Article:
*Corresponding author; e-mail:
Loading data from figshare Loading data from figshare

Full text loading...


Data & Media loading...

1. Berven K.A. (1982) "The genetic basis of altitudinal variation in the wood frog Rana sylvatica II. An experimental analysis of larval development". Oecologia, Vol 52, 360-369. [Crossref]
2. Chen W., Guan T., Ren L., He D., Wang Y., Lu X. (2015) "Prehibernation energy storage in Heilongjiang brown frogs (Rana amurensis) from five populations in North China". Asian Herpetol. Res., Vol 6, 45-50.
3. Duellman W.E. (1992) "Reproductive strategies of frogs". Sci. Am., Vol 267, 80-87. [Crossref]
4. Emlen S.T., Oring L.W. (1977) "Ecology, sexual selection, and the evolution of mating systems". Science, Vol 197, 215-223. [Crossref]
5. Fei L., Ye C.Y. (2001) The Colour Handbook of Amphibians of Sichuan. China Forestry Publishing House, Beijing.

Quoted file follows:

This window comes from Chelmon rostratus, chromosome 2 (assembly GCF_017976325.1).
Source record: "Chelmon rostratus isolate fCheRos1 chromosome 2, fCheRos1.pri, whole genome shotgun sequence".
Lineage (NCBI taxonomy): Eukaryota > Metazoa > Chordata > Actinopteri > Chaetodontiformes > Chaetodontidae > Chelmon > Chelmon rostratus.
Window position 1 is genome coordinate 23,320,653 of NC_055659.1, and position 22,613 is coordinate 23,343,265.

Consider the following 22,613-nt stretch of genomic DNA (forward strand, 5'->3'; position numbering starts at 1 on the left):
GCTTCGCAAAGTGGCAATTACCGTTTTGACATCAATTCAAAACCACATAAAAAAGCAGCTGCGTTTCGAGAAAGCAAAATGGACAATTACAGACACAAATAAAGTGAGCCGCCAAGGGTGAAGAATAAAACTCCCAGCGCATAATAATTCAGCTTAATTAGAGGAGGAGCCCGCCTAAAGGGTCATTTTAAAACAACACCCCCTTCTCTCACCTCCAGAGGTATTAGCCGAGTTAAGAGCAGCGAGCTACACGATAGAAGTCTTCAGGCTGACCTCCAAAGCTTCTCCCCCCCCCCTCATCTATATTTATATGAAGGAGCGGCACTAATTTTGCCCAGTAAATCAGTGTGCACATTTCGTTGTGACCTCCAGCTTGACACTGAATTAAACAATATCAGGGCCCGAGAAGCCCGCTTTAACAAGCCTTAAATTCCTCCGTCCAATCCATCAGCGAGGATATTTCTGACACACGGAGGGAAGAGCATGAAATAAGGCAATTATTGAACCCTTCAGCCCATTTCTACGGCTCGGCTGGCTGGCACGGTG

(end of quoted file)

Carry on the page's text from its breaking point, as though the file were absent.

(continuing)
6. Guo B.C., Lu D., Liao W.B., Merilä J. (2016) "Genome-wide scan for adaptive differentiation along altitudinal gradient in the Andrew’s toad Bufo andrewsi". Mol. Ecol., Vol 25, 3884-3990. [Crossref]
7. Hirano M., Rome L.C. (1984) "Jumping performance of frogs (Rana pipiens) as a function of muscle temperature". J. Exp. Biol., Vol 108, 429-439.
8. Howard R.D. (1984) "Alternative mating behaviors of young male bullfrogs". Am. Zool., Vol 24, 397-406. [Crossref]
9. Howard R.D., Kluge A.G. (1985) "Proximate mechanisms of sexual selection in wood frogs". Evolution, Vol 39, 260-277. [Crossref]